A typical time-frame for the Foynes – Limerick Scheme (including Adare bypass) from now on will be five to six years. Of this, the construction phase is likely to take four to five years and preliminary and post-construction works will take the balance.

Owners should be prepared for unbelievable disturbance and frustrations during this entire period. Many landowners in the Foynes/Limerick area will have experienced the disturbance caused by the gas pipeline construction some years ago. The disturbance experience of roadway construction is likely to be several times greater. In earlier years, when the responsibility for road construction works was directly in the hands of county councils, the entire process was relatively straight forward. More recently, with the takeover of the process by the roads authority, outside contractors and valuers are much less sensitive to owner’s requirements.

It is some consolation for owners to know that the rules and regulations governing the compensation process are very robust, and it is up to owners to insist that these rules and regulations are not abused and taken advantage of by anybody. This can be difficult. While the provision of accommodation works to minimise the impact on property is not compulsory on the part of the roads authority, landowners should insist that reasonable works are provided before finalising any compensation.


The professional costs of preparation and negotiating the compensation claim such as agronomist valuers and lawyers are part of the owner’s compensation, and the frequently threatened risk of having to pay these costs is seldom justified, when good judgement is used by owners. Over the years, I have had to assist numerous owners to take their cases to assessment / arbitration and in no case had these owners to pay costs. It has become very obvious to me that the reluctance of owners to stand up for their rights is resulting in ridiculous compensation proposals. This may be understandable, but it highlights the need for owners to be extremely vigilant.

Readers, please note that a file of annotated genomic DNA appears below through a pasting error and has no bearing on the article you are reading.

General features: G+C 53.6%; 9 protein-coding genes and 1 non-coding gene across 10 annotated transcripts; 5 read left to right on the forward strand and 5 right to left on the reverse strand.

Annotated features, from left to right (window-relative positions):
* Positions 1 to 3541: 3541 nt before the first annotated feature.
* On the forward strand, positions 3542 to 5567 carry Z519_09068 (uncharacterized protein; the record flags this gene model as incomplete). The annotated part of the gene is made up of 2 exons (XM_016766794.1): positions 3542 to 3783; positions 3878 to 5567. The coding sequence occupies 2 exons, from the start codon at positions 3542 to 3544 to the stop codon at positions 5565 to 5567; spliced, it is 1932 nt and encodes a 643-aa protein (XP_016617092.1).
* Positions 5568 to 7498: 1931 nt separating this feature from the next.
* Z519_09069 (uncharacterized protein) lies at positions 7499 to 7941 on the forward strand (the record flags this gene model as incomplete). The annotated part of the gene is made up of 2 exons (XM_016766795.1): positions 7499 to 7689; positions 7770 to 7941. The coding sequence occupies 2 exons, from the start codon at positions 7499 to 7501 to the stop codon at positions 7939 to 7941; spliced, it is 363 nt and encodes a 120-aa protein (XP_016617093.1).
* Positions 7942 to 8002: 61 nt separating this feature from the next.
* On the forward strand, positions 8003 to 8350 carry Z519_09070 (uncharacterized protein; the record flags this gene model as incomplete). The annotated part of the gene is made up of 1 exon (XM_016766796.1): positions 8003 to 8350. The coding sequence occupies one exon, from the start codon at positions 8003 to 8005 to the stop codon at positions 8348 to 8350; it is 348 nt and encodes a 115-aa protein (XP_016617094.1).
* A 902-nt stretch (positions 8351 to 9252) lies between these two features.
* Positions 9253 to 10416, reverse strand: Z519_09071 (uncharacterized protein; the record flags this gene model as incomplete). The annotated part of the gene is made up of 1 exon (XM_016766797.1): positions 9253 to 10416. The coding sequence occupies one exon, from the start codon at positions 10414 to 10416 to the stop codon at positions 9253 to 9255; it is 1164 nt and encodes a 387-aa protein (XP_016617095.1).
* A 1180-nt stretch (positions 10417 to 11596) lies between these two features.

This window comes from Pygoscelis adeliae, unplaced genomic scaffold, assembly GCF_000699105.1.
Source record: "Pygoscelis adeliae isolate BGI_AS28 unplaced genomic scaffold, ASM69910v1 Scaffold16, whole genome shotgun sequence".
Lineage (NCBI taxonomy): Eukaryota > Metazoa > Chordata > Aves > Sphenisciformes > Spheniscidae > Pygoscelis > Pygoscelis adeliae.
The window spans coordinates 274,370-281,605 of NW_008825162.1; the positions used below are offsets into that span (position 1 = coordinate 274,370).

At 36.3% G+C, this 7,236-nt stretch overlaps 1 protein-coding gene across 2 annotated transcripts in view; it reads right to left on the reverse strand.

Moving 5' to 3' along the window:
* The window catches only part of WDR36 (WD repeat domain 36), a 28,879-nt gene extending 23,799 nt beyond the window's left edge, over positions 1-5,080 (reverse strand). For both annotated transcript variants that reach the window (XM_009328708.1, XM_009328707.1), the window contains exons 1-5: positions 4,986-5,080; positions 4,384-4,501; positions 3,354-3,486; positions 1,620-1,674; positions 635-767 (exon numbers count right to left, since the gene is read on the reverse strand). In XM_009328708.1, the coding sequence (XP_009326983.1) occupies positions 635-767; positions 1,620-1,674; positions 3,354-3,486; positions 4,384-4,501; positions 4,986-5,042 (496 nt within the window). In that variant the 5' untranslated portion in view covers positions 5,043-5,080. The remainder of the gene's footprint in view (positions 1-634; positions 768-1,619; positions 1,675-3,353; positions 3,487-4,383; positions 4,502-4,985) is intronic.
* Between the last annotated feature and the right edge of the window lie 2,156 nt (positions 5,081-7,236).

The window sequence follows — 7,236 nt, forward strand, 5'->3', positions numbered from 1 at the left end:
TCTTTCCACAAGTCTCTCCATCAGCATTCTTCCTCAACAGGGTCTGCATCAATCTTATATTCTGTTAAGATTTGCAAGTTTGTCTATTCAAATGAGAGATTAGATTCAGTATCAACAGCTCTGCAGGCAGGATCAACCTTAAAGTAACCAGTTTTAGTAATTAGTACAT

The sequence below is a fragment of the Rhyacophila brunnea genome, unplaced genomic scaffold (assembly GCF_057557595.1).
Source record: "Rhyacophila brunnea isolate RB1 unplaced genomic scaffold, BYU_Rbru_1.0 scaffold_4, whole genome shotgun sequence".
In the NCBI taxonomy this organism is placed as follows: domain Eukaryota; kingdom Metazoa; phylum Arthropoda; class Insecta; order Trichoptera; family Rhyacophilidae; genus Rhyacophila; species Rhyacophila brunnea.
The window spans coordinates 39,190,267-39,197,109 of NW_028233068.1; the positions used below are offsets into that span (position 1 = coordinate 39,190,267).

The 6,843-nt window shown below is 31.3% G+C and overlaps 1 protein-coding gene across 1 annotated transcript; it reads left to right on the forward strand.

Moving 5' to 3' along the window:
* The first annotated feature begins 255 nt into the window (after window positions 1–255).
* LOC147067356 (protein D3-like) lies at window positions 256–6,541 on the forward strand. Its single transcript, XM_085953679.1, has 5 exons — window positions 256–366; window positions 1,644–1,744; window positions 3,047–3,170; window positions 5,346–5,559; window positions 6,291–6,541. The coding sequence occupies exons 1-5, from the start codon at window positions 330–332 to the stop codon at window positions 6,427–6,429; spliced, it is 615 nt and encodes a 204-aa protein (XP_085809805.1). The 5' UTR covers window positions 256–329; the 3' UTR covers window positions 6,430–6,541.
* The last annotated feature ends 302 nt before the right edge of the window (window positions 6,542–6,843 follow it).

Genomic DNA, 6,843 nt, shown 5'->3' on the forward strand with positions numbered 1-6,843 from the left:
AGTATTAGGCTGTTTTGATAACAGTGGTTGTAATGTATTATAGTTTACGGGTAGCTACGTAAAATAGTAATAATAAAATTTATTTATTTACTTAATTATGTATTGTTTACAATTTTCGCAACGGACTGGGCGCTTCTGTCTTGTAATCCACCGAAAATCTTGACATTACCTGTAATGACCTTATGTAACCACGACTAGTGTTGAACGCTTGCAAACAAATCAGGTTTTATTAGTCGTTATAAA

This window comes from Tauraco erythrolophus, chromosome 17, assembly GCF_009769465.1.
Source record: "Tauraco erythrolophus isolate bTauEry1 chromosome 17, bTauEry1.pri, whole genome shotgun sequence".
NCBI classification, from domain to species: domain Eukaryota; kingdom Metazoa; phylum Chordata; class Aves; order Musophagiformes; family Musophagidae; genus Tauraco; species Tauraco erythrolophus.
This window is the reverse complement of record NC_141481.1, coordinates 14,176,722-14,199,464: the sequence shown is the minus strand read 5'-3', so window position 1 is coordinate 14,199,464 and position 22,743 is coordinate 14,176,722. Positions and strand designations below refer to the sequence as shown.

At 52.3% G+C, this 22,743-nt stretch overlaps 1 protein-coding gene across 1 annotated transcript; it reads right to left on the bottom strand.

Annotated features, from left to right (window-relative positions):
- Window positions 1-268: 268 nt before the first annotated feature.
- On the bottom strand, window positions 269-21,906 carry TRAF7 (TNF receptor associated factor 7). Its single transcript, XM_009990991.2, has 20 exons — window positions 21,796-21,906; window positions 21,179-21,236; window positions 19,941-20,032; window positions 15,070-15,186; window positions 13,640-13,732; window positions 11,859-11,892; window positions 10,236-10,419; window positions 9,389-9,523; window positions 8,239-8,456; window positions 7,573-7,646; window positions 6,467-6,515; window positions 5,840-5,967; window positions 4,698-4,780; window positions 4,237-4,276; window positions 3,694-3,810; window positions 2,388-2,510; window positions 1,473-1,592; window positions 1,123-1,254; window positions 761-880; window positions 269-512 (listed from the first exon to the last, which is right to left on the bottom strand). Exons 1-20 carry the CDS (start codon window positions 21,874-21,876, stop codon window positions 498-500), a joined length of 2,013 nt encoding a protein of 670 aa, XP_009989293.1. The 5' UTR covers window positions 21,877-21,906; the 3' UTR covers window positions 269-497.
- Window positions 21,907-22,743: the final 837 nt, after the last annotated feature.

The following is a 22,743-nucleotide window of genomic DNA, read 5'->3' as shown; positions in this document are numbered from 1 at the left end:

I have no hesitation in advising that the key to success is attention to detail in every step and ensuring that the management team is fully expert and prepared to fight the case to the finish if necessary. Owners should be conscious that at the start of the process they are likely to be told of all the upsides of their case, but when the crunch comes to fight the case, all this optimism tends to quickly evaporate.

Over the coming months I will highlight the important actions that landowners need to undertake to minimise the impacts of major road construction works on property.


The questions land owners will be asking over the next few years will be numerous. For example:

1. How much will I get per acre?

2. Can I get the road moved?

3. Will the drains be damaged irreparably?

4. Will I get a livestock underpass / overpass?

5. Should I change my farming system now in anticipation of the disturbance?

6. Would the roads authority buy me out totally?

There is no single straightforward answer to these questions. Each case will be different. As the opportunity arises I will address some of these questions in a general way and will give more precise answers in the cases I will become familiar with.

Richard Collins is an agronomist valuer and co-author of the book entitled A Practical Guide to Compulsory Purchase in Ireland. He can be contacted at and phone 025-31244